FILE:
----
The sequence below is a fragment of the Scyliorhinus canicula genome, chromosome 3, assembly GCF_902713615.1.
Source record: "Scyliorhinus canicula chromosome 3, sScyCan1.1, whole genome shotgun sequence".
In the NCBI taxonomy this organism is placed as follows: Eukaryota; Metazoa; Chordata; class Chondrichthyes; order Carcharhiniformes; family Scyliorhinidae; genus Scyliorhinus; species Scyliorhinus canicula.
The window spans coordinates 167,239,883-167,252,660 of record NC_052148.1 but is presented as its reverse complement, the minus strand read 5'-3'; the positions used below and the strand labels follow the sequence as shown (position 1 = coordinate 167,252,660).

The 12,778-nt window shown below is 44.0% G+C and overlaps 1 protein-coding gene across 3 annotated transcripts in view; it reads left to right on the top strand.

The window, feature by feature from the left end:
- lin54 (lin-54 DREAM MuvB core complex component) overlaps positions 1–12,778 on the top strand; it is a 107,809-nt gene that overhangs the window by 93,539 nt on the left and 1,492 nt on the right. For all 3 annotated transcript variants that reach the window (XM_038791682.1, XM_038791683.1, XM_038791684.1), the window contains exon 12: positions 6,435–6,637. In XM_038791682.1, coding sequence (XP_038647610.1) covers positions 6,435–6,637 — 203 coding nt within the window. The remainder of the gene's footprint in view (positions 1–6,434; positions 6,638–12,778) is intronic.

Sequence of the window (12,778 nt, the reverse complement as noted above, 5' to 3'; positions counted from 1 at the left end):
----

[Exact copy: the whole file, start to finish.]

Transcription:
The sequence below is a fragment of the Scyliorhinus canicula genome, chromosome 3, assembly GCF_902713615.1.
Source record: "Scyliorhinus canicula chromosome 3, sScyCan1.1, whole genome shotgun sequence".
In the NCBI taxonomy this organism is placed as follows: Eukaryota; Metazoa; Chordata; class Chondrichthyes; order Carcharhiniformes; family Scyliorhinidae; genus Scyliorhinus; species Scyliorhinus canicula.
The window spans coordinates 167,239,883-167,252,660 of record NC_052148.1 but is presented as its reverse complement, the minus strand read 5'-3'; the positions used below and the strand labels follow the sequence as shown (position 1 = coordinate 167,252,660).

The 12,778-nt window shown below is 44.0% G+C and overlaps 1 protein-coding gene across 3 annotated transcripts in view; it reads left to right on the top strand.

The window, feature by feature from the left end:
- lin54 (lin-54 DREAM MuvB core complex component) overlaps positions 1–12,778 on the top strand; it is a 107,809-nt gene that overhangs the window by 93,539 nt on the left and 1,492 nt on the right. For all 3 annotated transcript variants that reach the window (XM_038791682.1, XM_038791683.1, XM_038791684.1), the window contains exon 12: positions 6,435–6,637. In XM_038791682.1, coding sequence (XP_038647610.1) covers positions 6,435–6,637 — 203 coding nt within the window. The remainder of the gene's footprint in view (positions 1–6,434; positions 6,638–12,778) is intronic.

Sequence of the window (12,778 nt, the reverse complement as noted above, 5' to 3'; positions counted from 1 at the left end):